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Par. Of honourable reckoning* are you both;
Par. Younger than she are happy mothers made.
My house and welcome on their pleasures stay. [Exeunt Capulet and Paris. Serv. Find them out, whose names are written
* Account, estimation.
To inherit, in the language of Shakspeare, is to possess.
here? It is written-that the shoemaker should meddle with his yard, and the tailor with his last, the fisher with his pencil, and the painter with his nets; but I am sent to find those persons, whose names are here writ, and can never find what names the writing person hath here writ. I must to the learned:-In good time.
Enter Benvolio and Romeo.
Ben. Tut, man! one fire burns out another's burning,
One pain is lessen'd by another's anguish; Turn giddy, and be holp by backward turning; One desperate grief cures with another's languish :
Take thou some new infection to thy eye,
Rom. Your plantain leaf is excellent for that.
Shut up in prison, kept without my food,
Serv. God gi' good e'en.-I pray, sir, can you read?
Rom. Ay, mine own fortune in my misery.
Rom. Ay, if I know the letters, and the language.
Signior Martino, and his wife, and daughters ; County Anselme, and his beauteous sisters; The lady widow of Vitruvio; Signior Placentio, and his lovely nieces; Mercutio, and his brother Valentine: Mine uncle Capulet, his wife, and daughters; My
fair niece Rosaline; Livia; Signior Valentio, and his cousin Tybalt; Lucio, and the lively Helena.
A fair assembly; [Gives back the note.] Whither should they come ?
Serv. To supper; to our house.
Serv. My master's.
Rom. Indeed, I should have asked you that before.
Serv. Now I'll tell you without asking: My master is the great rich Capulet; and if you be not of the house of Montagues, I pray, come and crush a cup of wine*. Rest you merry. [Exit.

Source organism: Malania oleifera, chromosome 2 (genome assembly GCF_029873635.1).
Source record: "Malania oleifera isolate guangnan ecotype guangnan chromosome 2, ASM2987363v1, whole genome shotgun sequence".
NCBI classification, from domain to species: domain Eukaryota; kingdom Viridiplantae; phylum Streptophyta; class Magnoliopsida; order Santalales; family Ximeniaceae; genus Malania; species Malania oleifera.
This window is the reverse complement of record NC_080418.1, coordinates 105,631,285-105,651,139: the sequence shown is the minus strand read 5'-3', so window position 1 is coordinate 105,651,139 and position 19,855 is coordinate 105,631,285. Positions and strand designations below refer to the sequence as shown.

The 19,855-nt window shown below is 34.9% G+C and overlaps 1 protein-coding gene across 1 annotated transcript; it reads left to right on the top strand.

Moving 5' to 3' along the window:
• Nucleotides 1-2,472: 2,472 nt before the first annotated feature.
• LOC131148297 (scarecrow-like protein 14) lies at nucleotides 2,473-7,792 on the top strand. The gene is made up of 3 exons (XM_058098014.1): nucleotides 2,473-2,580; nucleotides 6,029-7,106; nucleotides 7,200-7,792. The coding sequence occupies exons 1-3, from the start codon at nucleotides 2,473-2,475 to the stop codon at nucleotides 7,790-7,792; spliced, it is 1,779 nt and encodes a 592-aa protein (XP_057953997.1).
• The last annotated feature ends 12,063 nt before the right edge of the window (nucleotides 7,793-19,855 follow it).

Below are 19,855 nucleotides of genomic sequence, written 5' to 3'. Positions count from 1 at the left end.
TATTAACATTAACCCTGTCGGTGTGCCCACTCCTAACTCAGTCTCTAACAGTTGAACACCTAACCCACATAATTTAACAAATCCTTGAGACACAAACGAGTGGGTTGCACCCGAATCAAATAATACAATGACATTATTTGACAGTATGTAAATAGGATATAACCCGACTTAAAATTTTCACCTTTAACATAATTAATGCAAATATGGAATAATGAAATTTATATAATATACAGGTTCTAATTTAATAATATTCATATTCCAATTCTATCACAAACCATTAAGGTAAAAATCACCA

Ben. At this same ancient feast of Capulet's
Rom. When the devout religion of mine eye
Ben. Tut! you saw her fair, none else being by, Herself pois'd'+ with herself in either eye: But in those crystal scales, let there be weigh'd Your lady's love against some other maid That I will show you, shining at this feast, And she shall scant show well, that now shows
Rom. I'll go along, no such sight to be shown, But to rejoice in splendour of mine own. [Exeunt.
* We still say in cant language-to crack a bottle.
A room in Capulet's house.
Enter Lady Capulet and Nurse.
La. Cap. Nurse,' where's my daughter? call her forth to me.
Nurse. Now, by my maiden-head,-at twelve year old,
I bade her come.-What, lamb! what, lady-bird!God forbid !-where's this girl?-what, Juliet !
Jul. How now,
What is your will?
La. Cap. This is the matter:-Nurse, give leave awhile,
Madam, I am here.
We must talk in secret.-Nurse, come back again; I have remember'd me, thou shalt hear our counsel. Thou know'st, my daughter's of a pretty age.
Nurse. 'Faith, I can tell her age unto an hour. La. Cap. She's not fourteen. Nurse. I'll lay fourteen of my teeth, And yet, to my teen* be it spoken, I have but four,She is not fourteen: How long is it now To Lammas-tide?
A fortnight, and odd days. Nurse. Even or odd, of all days in the year, Come Lammas-eve at night, shall she be fourteen. Susan and she,-God rest all Christian souls!Were of an age.-Well, Susan is with God; She was too good for me: But, as I said, On Lammas-eve at night shall she be fourteen: That shall she, marry; I remember it well. 'Tis since the earthquake now eleven years; *To my sorrow.
And she was wean'd,-I never shall forget it,-
And since that time it is eleven years:
For then she could stand alone; nay, by the rood†,
And, pretty fool, it stinted §, and said- Ay.
La. Cap. Enough of this; I pray thee, hold thy peace.
Nurse. Yes, madam; Yet I cannot choose but laugh,
To think it should leave crying, and say-Ay:
* i. e. I have a perfect remembrance or recollection.
+ The cross.
§ It stopped crying.
Holy dame, i. e. the blessed Virgin.